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Bacolod
Saturday, September 25, 2021
BACOLOD

Pena: They were here first!

Essue

THERE was a time when snakes kept popping up in our compound. They even crawl inside apartments and dormitories. Once, I was brushing my teeth in the bathroom when I came face to face with a small snake, head raised, resting on top of the toilet bowl. I also encountered one in the garage and a big one in the storm drainage. In one of the apartments, a large python was found under the washing machine. The scariest was a snake found under a mattress in one of the dorms.

Our compound was once an open, grassy field. It was the natural habitat of snakes. Now that it was developed into a residential and industrial area, the snakes still roam in their former home. To protect residents, we covered all possible entry points in apartments and dormitories. I took in some stray cats too for added protection. They managed to kill some of those unwanted visitors.

This scene in our compound is also happening elsewhere. As population grows, human settlements take over forest, woodlands, grasslands, swamps, wetlands and waterways. This expansion displaces wildlife in those areas. The loss of habitat is in fact one of the reasons for the declining population of animals and plants.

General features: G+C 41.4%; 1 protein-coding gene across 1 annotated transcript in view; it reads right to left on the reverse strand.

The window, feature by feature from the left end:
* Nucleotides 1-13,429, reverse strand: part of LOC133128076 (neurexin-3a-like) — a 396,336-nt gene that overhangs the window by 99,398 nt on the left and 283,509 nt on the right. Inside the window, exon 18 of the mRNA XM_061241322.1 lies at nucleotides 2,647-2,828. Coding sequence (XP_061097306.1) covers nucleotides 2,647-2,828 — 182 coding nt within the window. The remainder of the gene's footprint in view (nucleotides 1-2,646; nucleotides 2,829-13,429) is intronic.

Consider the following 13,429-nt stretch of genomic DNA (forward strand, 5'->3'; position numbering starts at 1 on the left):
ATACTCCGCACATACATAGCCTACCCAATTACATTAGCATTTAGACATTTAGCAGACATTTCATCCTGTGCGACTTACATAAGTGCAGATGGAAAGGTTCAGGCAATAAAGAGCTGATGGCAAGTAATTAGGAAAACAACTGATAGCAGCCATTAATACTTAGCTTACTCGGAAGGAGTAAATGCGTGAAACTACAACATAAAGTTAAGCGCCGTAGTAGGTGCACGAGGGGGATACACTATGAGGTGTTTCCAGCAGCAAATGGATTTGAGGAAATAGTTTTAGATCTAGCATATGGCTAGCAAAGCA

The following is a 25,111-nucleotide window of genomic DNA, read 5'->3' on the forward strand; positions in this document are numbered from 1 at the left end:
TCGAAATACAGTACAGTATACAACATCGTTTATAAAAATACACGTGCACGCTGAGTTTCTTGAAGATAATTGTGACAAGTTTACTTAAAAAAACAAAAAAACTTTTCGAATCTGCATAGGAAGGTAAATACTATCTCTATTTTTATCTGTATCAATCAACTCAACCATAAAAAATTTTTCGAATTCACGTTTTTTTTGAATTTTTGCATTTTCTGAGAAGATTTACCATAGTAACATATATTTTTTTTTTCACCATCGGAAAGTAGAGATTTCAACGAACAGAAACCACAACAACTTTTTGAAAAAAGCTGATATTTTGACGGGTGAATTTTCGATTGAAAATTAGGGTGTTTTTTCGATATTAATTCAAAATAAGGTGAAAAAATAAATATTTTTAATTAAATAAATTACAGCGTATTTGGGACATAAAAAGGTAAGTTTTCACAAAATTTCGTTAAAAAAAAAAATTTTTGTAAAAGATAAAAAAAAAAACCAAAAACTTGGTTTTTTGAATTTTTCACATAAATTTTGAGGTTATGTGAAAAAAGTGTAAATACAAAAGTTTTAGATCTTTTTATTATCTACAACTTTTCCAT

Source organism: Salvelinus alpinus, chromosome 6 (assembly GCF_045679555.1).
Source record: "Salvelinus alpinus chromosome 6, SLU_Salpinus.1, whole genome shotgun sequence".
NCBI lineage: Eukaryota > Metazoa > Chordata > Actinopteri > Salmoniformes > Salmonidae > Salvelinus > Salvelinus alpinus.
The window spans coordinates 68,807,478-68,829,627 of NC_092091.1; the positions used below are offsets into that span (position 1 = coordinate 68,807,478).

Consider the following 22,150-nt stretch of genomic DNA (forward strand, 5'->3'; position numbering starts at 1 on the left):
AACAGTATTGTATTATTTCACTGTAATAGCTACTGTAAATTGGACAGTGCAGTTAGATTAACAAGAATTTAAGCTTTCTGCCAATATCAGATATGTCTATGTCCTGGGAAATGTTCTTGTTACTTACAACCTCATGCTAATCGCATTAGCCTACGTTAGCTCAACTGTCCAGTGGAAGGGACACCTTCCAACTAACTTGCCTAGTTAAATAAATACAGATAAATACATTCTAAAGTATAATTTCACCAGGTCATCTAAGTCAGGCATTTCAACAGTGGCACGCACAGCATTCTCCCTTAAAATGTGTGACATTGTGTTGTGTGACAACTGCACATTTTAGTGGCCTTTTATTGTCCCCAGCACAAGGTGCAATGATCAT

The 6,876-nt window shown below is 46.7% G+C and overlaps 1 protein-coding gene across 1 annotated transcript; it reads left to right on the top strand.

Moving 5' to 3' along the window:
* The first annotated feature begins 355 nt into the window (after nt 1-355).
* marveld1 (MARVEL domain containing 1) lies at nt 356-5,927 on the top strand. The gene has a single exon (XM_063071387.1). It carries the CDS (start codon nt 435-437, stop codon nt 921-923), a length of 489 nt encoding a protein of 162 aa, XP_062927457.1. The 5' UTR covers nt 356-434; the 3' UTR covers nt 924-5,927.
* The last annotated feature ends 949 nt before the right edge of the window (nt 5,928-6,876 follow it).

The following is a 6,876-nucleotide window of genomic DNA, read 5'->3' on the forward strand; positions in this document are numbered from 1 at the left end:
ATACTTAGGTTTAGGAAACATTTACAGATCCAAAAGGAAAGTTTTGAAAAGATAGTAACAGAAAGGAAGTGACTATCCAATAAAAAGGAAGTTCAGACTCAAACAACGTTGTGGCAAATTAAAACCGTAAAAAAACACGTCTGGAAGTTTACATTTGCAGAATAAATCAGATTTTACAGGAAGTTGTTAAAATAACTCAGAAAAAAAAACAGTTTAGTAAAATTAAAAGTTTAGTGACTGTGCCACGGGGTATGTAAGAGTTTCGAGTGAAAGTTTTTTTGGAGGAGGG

There are instances however when the surviving wild species still roam in their former habitat. In Thailand for instance, snakes show up in their airport and even in homes. Sometimes they even come out of toilet bowls!

Bangkok, Thailand was founded on the banks of the Chao Phraya, a lush marshland providing fertile breeding grounds for snakes. As the city’s population has grown along the Chao Phraya River Delta, snakes have been forced from their natural habitats into human settlements

The city’s Suvarnabhumi Airport was opened on land formerly known as ‘Cobra Swamp’. There was an instance in 2016 when a snake slithered into the arrival hall and wrapped itself around the base of a luggage cart to the horror of passengers. The airport management issued an apology (to the people of course, not to the snake who lost their home to the airport).

In a recent news item I read, an upscale residential area in Buenos Aires, Argentina was invaded by native capybaras, the area's original residents. The capybara (Hydrochoerus hydrochaeris) is a giant cavy rodent native to South America. It is the largest living rodent measuring up to 1.3 meters (4.2 feet) long. According to the report, hundreds of capybaras are invading lawns and gardens in the wealthy suburb of Nordelta, Tigre, in Buenos Aires Province. The area was once wetlands for local wildlife.

Sometimes the human-wildlife encounter is fatal. There were instances when big brown bears kill humans in the United States. Same is true with lions in Africa. The best we can do is to have a peaceful co-existence. We can’t blame wild animals for invading our homes. They were here first.


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